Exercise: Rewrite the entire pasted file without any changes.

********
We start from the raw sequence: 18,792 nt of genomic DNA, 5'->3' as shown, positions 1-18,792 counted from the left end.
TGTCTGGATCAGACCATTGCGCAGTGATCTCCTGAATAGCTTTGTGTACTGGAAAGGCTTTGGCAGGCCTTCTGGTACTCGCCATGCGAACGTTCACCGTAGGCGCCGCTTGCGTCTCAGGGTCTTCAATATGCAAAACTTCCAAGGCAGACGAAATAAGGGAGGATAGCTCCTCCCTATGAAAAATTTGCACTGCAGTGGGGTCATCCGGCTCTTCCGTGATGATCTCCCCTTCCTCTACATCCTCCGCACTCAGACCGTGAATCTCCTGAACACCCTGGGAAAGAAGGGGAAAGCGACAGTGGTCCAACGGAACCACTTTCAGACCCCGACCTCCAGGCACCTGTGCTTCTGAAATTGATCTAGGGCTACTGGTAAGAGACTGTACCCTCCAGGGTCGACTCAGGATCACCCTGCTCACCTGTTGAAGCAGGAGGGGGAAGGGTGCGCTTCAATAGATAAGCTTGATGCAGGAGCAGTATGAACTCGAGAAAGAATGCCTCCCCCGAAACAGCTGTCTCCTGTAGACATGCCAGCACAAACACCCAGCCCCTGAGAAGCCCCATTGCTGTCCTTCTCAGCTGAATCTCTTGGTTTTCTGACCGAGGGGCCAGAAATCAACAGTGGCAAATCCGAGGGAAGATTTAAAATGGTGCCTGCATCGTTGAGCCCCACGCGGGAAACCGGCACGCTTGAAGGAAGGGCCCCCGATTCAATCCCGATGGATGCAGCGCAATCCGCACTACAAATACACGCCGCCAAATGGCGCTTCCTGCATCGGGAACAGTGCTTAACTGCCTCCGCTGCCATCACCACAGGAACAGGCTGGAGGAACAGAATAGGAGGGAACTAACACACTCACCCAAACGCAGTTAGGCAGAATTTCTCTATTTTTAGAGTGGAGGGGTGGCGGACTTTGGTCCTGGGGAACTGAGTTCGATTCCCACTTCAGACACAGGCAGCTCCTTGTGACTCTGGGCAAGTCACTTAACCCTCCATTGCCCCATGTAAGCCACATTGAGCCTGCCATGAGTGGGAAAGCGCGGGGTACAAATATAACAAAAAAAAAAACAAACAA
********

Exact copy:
We start from the raw sequence: 18,792 nt of genomic DNA, 5'->3' as shown, positions 1-18,792 counted from the left end.
TGTCTGGATCAGACCATTGCGCAGTGATCTCCTGAATAGCTTTGTGTACTGGAAAGGCTTTGGCAGGCCTTCTGGTACTCGCCATGCGAACGTTCACCGTAGGCGCCGCTTGCGTCTCAGGGTCTTCAATATGCAAAACTTCCAAGGCAGACGAAATAAGGGAGGATAGCTCCTCCCTATGAAAAATTTGCACTGCAGTGGGGTCATCCGGCTCTTCCGTGATGATCTCCCCTTCCTCTACATCCTCCGCACTCAGACCGTGAATCTCCTGAACACCCTGGGAAAGAAGGGGAAAGCGACAGTGGTCCAACGGAACCACTTTCAGACCCCGACCTCCAGGCACCTGTGCTTCTGAAATTGATCTAGGGCTACTGGTAAGAGACTGTACCCTCCAGGGTCGACTCAGGATCACCCTGCTCACCTGTTGAAGCAGGAGGGGGAAGGGTGCGCTTCAATAGATAAGCTTGATGCAGGAGCAGTATGAACTCGAGAAAGAATGCCTCCCCCGAAACAGCTGTCTCCTGTAGACATGCCAGCACAAACACCCAGCCCCTGAGAAGCCCCATTGCTGTCCTTCTCAGCTGAATCTCTTGGTTTTCTGACCGAGGGGCCAGAAATCAACAGTGGCAAATCCGAGGGAAGATTTAAAATGGTGCCTGCATCGTTGAGCCCCACGCGGGAAACCGGCACGCTTGAAGGAAGGGCCCCCGATTCAATCCCGATGGATGCAGCGCAATCCGCACTACAAATACACGCCGCCAAATGGCGCTTCCTGCATCGGGAACAGTGCTTAACTGCCTCCGCTGCCATCACCACAGGAACAGGCTGGAGGAACAGAATAGGAGGGAACTAACACACTCACCCAAACGCAGTTAGGCAGAATTTCTCTATTTTTAGAGTGGAGGGGTGGCGGACTTTGGTCCTGGGGAACTGAGTTCGATTCCCACTTCAGACACAGGCAGCTCCTTGTGACTCTGGGCAAGTCACTTAACCCTCCATTGCCCCATGTAAGCCACATTGAGCCTGCCATGAGTGGGAAAGCGCGGGGTACAAATATAACAAAAAAAAAAACAAACAA